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Zero antibody response following SARS-CoV-2 vaccination. Who’s at risk?

Aug. 20, 2021
Not everyone develops a measurable antibody response to the COVID-19 vaccine. Karen Davis, BSDH, RDH, advises her colleagues to follow the science on antibodies and proven strategies to reduce risks for communicable diseases.

Who is at risk of not developing an antibody response to the COVID-19 vaccine? Good question. Current data indicates solid organ transplant patients may be at the highest risk of developing a poor antibody response—or none at all. But likely, other individuals who are immunosuppressed due to medications used to treat autoimmune diseases—such as rheumatoid arthritis, Crohn’s disease, ulcerative colitis, individuals with blood cancers, and individuals on various chemotherapies—are also at risk of a reduced or negative antibody response. As of this writing, the Food and Drug Administration (FDA) does not recommend that the public test their antibody responses after receiving a SARS-CoV-2 vaccination,1 so we may not know all of the individuals who are at risk of failing to mount an antibody response for a while or even the implications.

My husband, David, is an immunosuppressed transplant patient. He recently took a serum SARS-CoV-2 antibody test, and it failed to show any antibody response three months after having two COVID-19 vaccinations from Pfizer. This raised a question about the validity of the test, so I elected to take the same serum antibody test. I had also received two COVID-19 vaccinations from Pfizer three months earlier. My test confirmed that I had antibodies against the SARS-CoV-2 virus.

If you choose to be vaccinated, yet discover you failed to develop antibodies to the virus, what is your risk of developing COVID-19? That requires a complicated answer. One might assume that your risk of acquiring COVID-19 is the same as it was before you were vaccinated, with one caveat. As herd immunity rises in the US against the spread of SARS-CoV-2, everyone’s risk is reduced but certainly not to zero. It is important to note that, currently, there is a gap in the literature related to COVID-19 immunity or the lack thereof following vaccination.

A complex issue and a mixed-bag response

Before taking a peek into the science on this topic, I realize there are questions regarding whether COVID-19 vaccinations should be referred to as vaccinations or simply shots. There are also strong opinions on both sides of the issue as to whether an individual should receive a vaccine. We don’t yet have perfect information on this complex issue. As health-care providers, however, it is important to understand what the science reveals at this point.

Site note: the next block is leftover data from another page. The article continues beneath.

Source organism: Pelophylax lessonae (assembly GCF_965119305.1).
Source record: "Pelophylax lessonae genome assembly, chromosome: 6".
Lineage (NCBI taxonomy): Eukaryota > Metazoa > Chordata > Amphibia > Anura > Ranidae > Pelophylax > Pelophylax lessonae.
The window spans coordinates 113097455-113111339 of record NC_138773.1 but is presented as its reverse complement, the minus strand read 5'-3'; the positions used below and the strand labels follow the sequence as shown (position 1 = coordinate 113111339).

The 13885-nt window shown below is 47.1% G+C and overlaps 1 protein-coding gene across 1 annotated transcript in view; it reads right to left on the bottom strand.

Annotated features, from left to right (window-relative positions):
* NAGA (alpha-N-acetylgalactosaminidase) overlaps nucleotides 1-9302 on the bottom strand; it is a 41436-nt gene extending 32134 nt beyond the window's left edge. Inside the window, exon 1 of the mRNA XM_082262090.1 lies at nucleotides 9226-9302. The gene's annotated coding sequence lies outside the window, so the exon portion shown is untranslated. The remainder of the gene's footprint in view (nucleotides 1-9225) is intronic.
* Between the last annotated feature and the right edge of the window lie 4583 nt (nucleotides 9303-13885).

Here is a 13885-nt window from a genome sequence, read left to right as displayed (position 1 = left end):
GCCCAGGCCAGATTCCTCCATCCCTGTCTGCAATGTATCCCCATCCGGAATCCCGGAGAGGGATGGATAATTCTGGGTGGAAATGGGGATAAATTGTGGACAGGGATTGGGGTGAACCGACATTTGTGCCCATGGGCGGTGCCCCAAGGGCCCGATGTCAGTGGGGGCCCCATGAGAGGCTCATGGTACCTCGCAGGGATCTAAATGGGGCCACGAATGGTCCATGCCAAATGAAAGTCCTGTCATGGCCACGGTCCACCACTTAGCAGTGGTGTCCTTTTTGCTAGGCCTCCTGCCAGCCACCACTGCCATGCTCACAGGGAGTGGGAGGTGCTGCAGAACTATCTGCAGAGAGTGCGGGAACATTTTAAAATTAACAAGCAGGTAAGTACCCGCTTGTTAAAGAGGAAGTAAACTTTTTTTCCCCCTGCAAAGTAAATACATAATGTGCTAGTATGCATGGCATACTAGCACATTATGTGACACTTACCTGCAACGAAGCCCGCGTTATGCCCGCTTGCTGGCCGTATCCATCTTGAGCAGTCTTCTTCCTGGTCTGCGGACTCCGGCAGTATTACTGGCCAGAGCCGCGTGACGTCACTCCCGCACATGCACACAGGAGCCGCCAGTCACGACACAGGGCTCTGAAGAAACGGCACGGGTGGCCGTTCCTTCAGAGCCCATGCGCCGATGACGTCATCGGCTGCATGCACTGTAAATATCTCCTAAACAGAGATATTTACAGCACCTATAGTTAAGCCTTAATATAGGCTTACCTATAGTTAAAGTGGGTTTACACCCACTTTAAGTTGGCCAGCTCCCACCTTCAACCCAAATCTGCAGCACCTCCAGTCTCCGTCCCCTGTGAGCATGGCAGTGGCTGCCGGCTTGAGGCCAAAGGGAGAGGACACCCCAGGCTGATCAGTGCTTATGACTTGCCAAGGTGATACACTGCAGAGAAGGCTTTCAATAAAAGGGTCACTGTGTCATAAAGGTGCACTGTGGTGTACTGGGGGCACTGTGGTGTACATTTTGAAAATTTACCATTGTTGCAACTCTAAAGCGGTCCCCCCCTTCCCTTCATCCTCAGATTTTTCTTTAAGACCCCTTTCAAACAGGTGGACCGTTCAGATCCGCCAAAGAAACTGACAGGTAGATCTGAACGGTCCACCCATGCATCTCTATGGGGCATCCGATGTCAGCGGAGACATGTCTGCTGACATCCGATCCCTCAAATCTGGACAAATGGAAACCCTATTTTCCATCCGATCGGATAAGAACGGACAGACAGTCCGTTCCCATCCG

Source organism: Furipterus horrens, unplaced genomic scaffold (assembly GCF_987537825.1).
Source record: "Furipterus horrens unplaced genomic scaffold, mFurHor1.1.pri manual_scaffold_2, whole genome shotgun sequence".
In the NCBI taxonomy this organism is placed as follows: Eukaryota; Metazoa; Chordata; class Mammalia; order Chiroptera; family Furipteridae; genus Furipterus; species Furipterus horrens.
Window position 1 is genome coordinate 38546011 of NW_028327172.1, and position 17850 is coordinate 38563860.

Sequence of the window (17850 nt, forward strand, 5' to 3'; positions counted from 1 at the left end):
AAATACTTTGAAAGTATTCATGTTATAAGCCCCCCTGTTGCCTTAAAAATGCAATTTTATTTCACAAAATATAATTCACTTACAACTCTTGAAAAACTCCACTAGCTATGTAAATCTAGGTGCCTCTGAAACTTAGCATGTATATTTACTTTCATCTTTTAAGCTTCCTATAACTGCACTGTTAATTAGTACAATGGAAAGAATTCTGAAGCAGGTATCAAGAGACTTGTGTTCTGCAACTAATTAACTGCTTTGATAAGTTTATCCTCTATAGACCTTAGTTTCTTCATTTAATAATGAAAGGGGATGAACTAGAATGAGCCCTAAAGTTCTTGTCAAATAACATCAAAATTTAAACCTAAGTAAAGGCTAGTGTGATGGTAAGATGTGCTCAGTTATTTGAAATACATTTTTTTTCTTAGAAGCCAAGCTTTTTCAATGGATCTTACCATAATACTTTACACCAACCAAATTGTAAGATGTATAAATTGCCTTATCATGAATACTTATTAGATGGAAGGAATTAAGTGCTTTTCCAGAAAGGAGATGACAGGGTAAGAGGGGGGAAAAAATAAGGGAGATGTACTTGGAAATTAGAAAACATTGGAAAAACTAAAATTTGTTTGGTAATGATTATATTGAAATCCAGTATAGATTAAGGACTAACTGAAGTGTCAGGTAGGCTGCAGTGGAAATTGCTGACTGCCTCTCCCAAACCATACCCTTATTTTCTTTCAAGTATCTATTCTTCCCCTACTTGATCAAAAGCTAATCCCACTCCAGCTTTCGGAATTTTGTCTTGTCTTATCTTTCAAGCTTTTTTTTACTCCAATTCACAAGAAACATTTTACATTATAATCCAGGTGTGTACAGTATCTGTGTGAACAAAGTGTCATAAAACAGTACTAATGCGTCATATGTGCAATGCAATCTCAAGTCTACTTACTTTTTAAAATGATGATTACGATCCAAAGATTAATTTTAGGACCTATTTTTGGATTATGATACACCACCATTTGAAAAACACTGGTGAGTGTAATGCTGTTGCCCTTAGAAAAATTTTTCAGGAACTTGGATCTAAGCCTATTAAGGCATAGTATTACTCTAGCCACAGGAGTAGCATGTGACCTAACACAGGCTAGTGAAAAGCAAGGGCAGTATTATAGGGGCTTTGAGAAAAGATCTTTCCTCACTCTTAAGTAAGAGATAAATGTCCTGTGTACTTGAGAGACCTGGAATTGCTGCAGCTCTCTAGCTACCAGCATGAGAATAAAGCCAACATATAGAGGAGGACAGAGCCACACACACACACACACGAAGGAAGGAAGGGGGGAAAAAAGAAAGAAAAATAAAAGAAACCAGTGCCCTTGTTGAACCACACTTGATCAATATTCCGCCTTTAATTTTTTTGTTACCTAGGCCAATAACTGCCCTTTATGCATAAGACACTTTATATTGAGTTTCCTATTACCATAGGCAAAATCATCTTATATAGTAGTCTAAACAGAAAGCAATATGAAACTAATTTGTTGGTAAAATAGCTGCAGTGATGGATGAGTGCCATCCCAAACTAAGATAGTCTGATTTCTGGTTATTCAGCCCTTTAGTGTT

A recent study published in the Journal of the American Medical Association (JAMA) found that 46% of 658 organ transplant patients did not develop an antibody response after two doses of the Pfizer or Moderna COVID-19 vaccines.2 Dorrey Segev, a researcher at the Johns Hopkins University School of Medicine who was part of the research team, said in the May 18, 2021, edition of the Washington Post, “The overwhelming majority of transplant patients, even after a second dose of the vaccine, appear to have suboptimal protection—if any—from the vaccine, which is frightening, disappointing, and a bit surprising.”3

Following the release of the JAMA study, news media outlets sought interviews with transplant patients and other immunosuppressed individuals who reported no antibodies to the SARS-CoV-2 virus following the prescribed round of vaccines.4 Some of those interviewed found that taking an additional vaccine or changing vaccines boosted their immune system to respond with antibodies, while others did not. Results appear mixed, with no published data directing those failing to develop antibodies to pursue additional vaccinations or switch to another type of vaccine.